Snake | D.H.Lawrence | Poem | Class X | Literature Reader | English |

Snake | D.H.Lawrence | Poem | Class X | Literature Reader | English |


The poem ‘Snake‘ is written by D.H.Lawrence which highlights the ever-changing and dual nature of the human beings who change themselves as per the situations and times.

In the beginning of this poem, the poet shares his personal experience wherein he comes across a snake drinking water and satiating his thirst at his water trough. He, being the second comer, starts waiting a couple of yards away with a pitcher in his end. According to the poet, it has come out of the burning bowels of the earth in this hottest month of July of Sicily. Besides, he talks about the slackness of the its body and its forked tongue through which he is drinking water. The poet compares it with cattle as well because of their alertness and observance while drinking water.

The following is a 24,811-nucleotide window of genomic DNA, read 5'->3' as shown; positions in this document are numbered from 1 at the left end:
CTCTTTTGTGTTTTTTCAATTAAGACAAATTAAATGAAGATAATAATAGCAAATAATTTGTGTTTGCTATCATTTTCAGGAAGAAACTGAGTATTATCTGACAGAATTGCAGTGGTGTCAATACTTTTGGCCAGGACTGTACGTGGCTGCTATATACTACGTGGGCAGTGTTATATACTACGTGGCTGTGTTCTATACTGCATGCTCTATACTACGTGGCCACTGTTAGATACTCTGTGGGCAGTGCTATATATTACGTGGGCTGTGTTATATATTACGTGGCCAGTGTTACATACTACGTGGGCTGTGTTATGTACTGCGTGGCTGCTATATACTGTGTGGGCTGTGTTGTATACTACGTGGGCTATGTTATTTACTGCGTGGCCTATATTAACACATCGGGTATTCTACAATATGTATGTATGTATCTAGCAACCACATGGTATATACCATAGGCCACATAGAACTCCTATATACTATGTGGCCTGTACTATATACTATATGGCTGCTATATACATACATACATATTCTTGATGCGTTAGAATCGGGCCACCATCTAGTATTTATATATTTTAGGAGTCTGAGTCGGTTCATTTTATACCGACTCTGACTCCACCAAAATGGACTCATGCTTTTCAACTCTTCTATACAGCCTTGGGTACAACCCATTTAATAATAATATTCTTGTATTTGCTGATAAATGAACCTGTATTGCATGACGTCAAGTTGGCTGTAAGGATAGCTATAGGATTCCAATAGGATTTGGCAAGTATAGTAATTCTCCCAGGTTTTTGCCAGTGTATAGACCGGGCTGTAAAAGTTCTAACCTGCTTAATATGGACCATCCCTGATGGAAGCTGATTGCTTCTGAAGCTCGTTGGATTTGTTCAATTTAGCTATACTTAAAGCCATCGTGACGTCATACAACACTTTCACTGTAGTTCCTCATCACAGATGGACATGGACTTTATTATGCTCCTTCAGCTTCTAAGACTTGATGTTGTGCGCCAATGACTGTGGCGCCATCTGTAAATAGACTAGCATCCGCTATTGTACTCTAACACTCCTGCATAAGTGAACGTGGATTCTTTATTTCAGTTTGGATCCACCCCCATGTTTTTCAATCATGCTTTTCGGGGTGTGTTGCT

At the same time, he finds that the snake is golden in colour. He, very well, knows that golden snakes are venomous as compare to black snakes. His voice of education wants him to kill the snake without being afraid whereas the voice of his conscience wants him to treat the snake as a God. Therefore, for a longer period of time, he remains confused which voice to follow which not to. Finally, the poet finds the snake moving towards the broken wall and entering the hole after drinking enough water. Gathering his strength and following the voice of his education, he picks up a log and attacks the snake.

Although it does not hit the snake yet it makes latter rush quickly to the hole in the darkness. The poet, finds himself in the same position where the ancient mariner was after killing the albatross in The Rime of the Ancient Mariner.

In the end, he regrets his decision of hitting it and curses himself for this trifle.

You May Also Read

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  2. Packletide’s Tigers
  3. The Letter
  4. Shady Plot
  5. Patol Babu
  6. Virtually True
  7. Snake
  8. Ozymandias
  9. Rime of the Ancient Mariner
  10. Not Marble Nor the Gilded Monuments
  11. The Dear Departed
  12. Julius Caesar

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